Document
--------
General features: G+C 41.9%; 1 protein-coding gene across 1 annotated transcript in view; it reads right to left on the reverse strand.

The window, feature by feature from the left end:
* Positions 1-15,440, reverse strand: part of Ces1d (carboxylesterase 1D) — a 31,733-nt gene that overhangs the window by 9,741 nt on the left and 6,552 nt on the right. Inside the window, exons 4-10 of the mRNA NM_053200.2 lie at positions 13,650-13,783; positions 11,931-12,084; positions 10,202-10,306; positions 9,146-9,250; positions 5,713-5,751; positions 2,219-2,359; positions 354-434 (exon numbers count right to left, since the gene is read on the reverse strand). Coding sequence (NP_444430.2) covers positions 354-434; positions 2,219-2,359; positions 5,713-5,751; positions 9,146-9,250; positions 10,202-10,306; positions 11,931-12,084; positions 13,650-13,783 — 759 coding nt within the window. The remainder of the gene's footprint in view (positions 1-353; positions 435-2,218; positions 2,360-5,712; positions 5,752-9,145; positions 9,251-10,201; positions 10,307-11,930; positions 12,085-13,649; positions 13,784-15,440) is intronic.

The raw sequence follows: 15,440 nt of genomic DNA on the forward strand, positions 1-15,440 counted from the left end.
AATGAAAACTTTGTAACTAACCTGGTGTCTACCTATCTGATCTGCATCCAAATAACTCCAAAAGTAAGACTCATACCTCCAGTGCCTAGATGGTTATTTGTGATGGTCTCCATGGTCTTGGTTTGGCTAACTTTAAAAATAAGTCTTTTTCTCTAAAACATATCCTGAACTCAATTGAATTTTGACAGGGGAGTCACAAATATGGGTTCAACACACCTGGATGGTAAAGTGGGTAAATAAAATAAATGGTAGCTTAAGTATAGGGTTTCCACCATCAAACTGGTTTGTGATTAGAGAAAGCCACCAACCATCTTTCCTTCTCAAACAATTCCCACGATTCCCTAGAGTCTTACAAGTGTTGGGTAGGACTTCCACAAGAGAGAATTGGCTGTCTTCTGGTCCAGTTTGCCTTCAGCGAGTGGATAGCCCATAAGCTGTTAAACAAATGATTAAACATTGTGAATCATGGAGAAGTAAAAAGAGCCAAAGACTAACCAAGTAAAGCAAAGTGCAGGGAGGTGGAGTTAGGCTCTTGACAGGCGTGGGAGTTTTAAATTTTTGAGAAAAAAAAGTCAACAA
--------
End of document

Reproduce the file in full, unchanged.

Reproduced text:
General features: G+C 41.9%; 1 protein-coding gene across 1 annotated transcript in view; it reads right to left on the reverse strand.

The window, feature by feature from the left end:
* Positions 1-15,440, reverse strand: part of Ces1d (carboxylesterase 1D) — a 31,733-nt gene that overhangs the window by 9,741 nt on the left and 6,552 nt on the right. Inside the window, exons 4-10 of the mRNA NM_053200.2 lie at positions 13,650-13,783; positions 11,931-12,084; positions 10,202-10,306; positions 9,146-9,250; positions 5,713-5,751; positions 2,219-2,359; positions 354-434 (exon numbers count right to left, since the gene is read on the reverse strand). Coding sequence (NP_444430.2) covers positions 354-434; positions 2,219-2,359; positions 5,713-5,751; positions 9,146-9,250; positions 10,202-10,306; positions 11,931-12,084; positions 13,650-13,783 — 759 coding nt within the window. The remainder of the gene's footprint in view (positions 1-353; positions 435-2,218; positions 2,360-5,712; positions 5,752-9,145; positions 9,251-10,201; positions 10,307-11,930; positions 12,085-13,649; positions 13,784-15,440) is intronic.

The raw sequence follows: 15,440 nt of genomic DNA on the forward strand, positions 1-15,440 counted from the left end.
AATGAAAACTTTGTAACTAACCTGGTGTCTACCTATCTGATCTGCATCCAAATAACTCCAAAAGTAAGACTCATACCTCCAGTGCCTAGATGGTTATTTGTGATGGTCTCCATGGTCTTGGTTTGGCTAACTTTAAAAATAAGTCTTTTTCTCTAAAACATATCCTGAACTCAATTGAATTTTGACAGGGGAGTCACAAATATGGGTTCAACACACCTGGATGGTAAAGTGGGTAAATAAAATAAATGGTAGCTTAAGTATAGGGTTTCCACCATCAAACTGGTTTGTGATTAGAGAAAGCCACCAACCATCTTTCCTTCTCAAACAATTCCCACGATTCCCTAGAGTCTTACAAGTGTTGGGTAGGACTTCCACAAGAGAGAATTGGCTGTCTTCTGGTCCAGTTTGCCTTCAGCGAGTGGATAGCCCATAAGCTGTTAAACAAATGATTAAACATTGTGAATCATGGAGAAGTAAAAAGAGCCAAAGACTAACCAAGTAAAGCAAAGTGCAGGGAGGTGGAGTTAGGCTCTTGACAGGCGTGGGAGTTTTAAATTTTTGAGAAAAAAAAGTCAACAA